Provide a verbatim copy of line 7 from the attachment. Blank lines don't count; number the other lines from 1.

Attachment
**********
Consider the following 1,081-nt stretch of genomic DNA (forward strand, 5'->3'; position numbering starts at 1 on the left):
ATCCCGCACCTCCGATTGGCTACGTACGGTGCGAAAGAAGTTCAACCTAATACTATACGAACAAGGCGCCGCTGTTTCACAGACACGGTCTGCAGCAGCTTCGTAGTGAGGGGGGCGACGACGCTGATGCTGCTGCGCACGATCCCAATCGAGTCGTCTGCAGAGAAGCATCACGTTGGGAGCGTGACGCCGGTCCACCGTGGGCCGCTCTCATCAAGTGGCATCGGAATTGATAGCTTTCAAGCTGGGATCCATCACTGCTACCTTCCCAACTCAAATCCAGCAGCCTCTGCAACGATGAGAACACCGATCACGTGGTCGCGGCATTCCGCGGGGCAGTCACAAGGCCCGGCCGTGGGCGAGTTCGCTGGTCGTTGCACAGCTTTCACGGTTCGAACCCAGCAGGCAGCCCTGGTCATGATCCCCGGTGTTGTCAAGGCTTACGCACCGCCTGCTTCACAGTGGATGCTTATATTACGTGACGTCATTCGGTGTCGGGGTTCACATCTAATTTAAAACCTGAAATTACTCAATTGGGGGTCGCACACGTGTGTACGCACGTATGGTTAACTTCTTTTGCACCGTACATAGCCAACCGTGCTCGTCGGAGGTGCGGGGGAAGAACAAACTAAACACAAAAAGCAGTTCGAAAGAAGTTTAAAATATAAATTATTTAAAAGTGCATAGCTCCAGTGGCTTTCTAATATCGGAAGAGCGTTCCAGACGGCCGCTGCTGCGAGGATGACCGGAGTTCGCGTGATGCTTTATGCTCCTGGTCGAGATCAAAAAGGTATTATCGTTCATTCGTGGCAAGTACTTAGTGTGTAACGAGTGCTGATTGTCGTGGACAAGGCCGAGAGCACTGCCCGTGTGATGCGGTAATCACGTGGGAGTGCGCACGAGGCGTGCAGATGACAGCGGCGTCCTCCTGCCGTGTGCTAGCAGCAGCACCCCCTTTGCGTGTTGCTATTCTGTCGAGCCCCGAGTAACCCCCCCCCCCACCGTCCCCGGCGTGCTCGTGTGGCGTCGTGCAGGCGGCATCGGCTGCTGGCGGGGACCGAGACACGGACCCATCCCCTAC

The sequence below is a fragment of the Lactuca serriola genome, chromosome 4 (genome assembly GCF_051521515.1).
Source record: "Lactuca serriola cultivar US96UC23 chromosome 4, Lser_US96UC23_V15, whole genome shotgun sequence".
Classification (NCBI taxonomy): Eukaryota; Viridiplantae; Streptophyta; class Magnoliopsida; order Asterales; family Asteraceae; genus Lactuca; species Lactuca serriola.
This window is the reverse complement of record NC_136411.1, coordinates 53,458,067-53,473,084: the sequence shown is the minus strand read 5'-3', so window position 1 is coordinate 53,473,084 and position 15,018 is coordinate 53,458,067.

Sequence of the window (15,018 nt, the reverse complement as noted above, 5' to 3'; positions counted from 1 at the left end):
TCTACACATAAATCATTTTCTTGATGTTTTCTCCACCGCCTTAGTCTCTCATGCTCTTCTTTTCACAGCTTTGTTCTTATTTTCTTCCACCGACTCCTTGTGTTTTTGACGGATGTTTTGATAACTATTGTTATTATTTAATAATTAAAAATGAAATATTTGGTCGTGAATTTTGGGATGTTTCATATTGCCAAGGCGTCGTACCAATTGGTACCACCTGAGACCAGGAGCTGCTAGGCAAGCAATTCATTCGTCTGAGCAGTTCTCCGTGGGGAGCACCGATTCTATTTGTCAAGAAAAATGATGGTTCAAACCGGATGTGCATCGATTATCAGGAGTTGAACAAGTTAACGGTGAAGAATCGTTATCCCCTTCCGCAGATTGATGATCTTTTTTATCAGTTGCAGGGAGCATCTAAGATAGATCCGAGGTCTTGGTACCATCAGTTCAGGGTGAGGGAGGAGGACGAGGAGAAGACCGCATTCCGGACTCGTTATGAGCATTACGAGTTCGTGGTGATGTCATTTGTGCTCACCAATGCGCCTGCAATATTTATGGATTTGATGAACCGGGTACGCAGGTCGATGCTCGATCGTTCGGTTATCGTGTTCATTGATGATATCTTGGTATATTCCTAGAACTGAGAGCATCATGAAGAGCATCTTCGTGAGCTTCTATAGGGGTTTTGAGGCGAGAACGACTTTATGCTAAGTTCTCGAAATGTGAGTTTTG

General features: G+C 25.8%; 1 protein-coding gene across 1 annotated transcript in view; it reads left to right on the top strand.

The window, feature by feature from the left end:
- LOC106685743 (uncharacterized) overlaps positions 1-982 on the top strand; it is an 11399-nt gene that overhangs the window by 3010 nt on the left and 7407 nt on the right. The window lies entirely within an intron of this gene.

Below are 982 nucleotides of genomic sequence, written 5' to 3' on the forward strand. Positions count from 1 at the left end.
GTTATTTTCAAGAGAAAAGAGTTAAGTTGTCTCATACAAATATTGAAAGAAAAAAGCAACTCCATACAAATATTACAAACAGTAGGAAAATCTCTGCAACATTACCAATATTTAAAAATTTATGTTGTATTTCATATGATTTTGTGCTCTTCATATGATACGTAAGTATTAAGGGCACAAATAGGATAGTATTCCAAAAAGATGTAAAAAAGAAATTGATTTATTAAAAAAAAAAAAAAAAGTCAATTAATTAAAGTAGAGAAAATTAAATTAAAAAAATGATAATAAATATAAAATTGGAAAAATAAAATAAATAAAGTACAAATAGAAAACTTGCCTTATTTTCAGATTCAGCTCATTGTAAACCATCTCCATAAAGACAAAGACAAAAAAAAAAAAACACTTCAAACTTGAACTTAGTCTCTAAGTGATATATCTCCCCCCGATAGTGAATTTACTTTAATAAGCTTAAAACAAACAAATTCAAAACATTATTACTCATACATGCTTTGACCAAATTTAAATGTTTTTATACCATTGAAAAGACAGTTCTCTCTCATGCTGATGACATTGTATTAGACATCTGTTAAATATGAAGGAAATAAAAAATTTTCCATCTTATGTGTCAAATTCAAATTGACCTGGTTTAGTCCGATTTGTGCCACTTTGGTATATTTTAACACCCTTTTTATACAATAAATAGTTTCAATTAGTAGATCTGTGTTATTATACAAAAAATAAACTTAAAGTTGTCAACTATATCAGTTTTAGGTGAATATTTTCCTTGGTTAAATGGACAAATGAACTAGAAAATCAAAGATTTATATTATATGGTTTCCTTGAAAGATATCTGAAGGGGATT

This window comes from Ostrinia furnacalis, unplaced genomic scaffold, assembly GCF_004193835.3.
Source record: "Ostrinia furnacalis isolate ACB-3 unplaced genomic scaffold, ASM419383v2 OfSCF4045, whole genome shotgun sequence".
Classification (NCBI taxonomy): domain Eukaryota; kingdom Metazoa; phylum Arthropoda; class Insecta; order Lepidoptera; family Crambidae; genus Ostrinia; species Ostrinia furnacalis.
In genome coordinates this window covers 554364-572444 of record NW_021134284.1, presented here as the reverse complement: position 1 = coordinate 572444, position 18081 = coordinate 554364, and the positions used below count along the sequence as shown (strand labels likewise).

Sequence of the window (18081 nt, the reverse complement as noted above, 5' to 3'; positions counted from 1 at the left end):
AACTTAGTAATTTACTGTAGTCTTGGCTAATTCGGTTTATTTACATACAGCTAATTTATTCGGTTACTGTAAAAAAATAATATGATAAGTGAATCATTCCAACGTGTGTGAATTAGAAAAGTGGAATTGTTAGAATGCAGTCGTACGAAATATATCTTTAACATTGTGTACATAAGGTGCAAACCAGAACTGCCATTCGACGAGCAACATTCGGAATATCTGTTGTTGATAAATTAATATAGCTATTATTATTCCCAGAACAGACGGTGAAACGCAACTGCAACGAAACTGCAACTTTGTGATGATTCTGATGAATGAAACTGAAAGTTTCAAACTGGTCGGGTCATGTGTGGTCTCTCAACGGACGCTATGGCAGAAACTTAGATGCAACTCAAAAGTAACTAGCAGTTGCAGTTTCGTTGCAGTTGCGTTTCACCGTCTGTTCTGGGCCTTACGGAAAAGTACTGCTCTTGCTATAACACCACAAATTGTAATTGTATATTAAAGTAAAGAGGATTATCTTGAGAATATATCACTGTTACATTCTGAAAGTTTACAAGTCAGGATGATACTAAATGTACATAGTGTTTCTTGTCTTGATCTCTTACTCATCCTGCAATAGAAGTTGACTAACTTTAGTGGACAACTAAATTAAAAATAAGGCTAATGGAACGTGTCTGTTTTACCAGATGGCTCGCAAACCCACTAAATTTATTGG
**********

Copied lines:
Sequence of the window (15,018 nt, the reverse complement as noted above, 5' to 3'; positions counted from 1 at the left end):